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Choosing the right field of major

A photo of drexu drexu
The most directly applicable program is Mechatronics. Electrical and computer engineering also have strong applications in robotics. Mechanical engineering has a smaller connection, related to the mechanical components. All robotic applications are computer controlled and electrically driven. Mechatronics is - as the name implies - a fusion of electrical, computer and mechanical engineering.
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A photo of plato plato
The most directly applicable program is Mechatronics. Electrical and computer engineering also have strong applications in robotics. Mechanical engineering has a smaller connection, related to the mechanical components. All robotic applications are computer controlled and electrically driven. Mechatronics is - as the name implies - a fusion of electrical, computer and mechanical engineering.
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A photo of AKhan11 AKhan11
Here are the program outlines for the following programs:
Mechatronics Engineering
Computer Engineering
Computer Science

As you can see, computer and electrical are very closely related. However, Mechatronics differs from the two because it emphasizes mechanical courses such as "Structure and Properties of Materials" and "Mechanics of Deformable Solids". As the name suggests, Computer Science contains the largest number of programming courses. The bottom line is that robotics is a very wide field. So it really depends on what specific aspect you like about robotics.

-Mechanical side would focus more on the movement of the robot.
-Electrical would focus more on the sensors, engine, and power of the robot.
-Computer would focus more on the control chips that tell what the robot to do.
-Computer Science is used to design the AI so that the computer can use the information from the sensors and make logical decisions.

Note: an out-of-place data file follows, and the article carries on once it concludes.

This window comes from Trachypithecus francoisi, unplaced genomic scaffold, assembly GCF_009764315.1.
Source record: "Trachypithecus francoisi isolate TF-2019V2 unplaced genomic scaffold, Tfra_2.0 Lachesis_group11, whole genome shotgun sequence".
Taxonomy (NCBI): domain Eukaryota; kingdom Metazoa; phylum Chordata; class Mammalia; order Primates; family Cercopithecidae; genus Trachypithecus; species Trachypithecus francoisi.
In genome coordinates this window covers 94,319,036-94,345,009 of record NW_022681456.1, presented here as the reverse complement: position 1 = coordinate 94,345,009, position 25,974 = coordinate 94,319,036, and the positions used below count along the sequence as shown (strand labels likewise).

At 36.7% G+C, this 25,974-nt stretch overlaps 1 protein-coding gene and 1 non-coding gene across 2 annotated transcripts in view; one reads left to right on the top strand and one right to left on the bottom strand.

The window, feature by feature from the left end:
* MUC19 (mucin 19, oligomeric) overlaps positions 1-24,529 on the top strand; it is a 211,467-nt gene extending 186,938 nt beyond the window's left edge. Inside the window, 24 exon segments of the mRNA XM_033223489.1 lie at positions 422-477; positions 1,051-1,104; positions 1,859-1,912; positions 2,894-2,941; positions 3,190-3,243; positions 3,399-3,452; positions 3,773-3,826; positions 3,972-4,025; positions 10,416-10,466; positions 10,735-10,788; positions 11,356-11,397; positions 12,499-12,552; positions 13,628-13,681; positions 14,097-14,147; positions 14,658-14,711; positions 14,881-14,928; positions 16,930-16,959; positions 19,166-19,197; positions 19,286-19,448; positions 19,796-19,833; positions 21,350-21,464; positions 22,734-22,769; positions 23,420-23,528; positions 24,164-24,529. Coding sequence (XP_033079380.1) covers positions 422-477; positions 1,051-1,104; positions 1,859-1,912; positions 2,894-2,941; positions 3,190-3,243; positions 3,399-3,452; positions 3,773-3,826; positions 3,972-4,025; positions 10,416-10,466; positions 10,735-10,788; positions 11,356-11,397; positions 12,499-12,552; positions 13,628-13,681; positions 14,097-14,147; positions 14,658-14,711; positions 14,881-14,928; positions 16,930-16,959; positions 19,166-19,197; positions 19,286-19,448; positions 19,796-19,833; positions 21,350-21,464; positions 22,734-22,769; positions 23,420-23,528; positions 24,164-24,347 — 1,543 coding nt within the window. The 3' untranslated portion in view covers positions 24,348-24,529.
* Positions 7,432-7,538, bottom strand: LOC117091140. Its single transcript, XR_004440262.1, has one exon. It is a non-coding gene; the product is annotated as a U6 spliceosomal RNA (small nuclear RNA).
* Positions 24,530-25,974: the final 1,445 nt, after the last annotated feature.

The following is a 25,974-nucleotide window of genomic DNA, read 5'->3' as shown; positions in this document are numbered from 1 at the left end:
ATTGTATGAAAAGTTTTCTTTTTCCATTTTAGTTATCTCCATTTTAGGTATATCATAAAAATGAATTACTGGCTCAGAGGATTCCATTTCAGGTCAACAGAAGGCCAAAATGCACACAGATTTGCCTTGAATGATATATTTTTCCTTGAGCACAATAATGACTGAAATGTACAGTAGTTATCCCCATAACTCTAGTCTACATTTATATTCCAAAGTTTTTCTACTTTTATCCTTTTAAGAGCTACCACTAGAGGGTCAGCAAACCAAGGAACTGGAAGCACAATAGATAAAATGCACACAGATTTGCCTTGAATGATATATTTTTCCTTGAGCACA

-Mechatronics is essentially a harmony of all the aforementioned fields. However, it only encompasses limited knowledge of the programs because its impossible to learn all the info about all the fields in 4 years.

Keep in mind that it takes a wide variety of engineers who are experts in different fields to make a robot like NAO.
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A photo of plato plato

@drexu wrote
Does computer science, and software engineering have anything to do with robotics? Are they just mainly focus on the coding of robotic behaviours and AI?

I heard somewhere, that robotics mainly focus on programming (the main heart of the technical side), is that true?

I was thinking of mechatronics, since it's the combination of 4 engineering discipline, an all around powerhouse. But people say they don't do much programming there, and I'm more of a jack of all trades type of person, so I wanted to know if anyone could tell me a bit more about the programming aspect of mechatronics. Thanks!



Computer science and software engineering focus solely on programming. Whereas, computer/electrical engineering deals with hardware, specifically, interfacing with hardware. So a computer science major, for example, might develop algorithms for pattern recognition in a vision system. A computer engineer would develop a 'driver' that lets the host operating system receive input from the physical hardware (ie. camera).

Yes, the lion's share of work in robotics lies in programming, but it depends where in the tool chain you want to work.

I'm not in the Mechatronics program, so you're better off speaking with a student or faculty member to get answers about mechatronics. Robotics as a whole is a jack of all trades discipline. The question is what specifically within robotics you want to do? Keep in mind, that glamorous job opportunities in robotics are not very common. Glamorous referring to working with some autonomous mobile vehicle. Most mechatronic applications are things like anti-lock brakes, which you might find very boring.

I am also interested in robotics and am considering a mechatonics option. At UW, an option lets you explore another discipline within engineering.

However, if you're more interested in subjects like AI and machine learning, you would be better off in computer science.

You should read through the links from the other poster. Research the program and course descriptions.
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A photo of drexu drexu
Thanks a bunch for the information, AKhan11 and plato. :)
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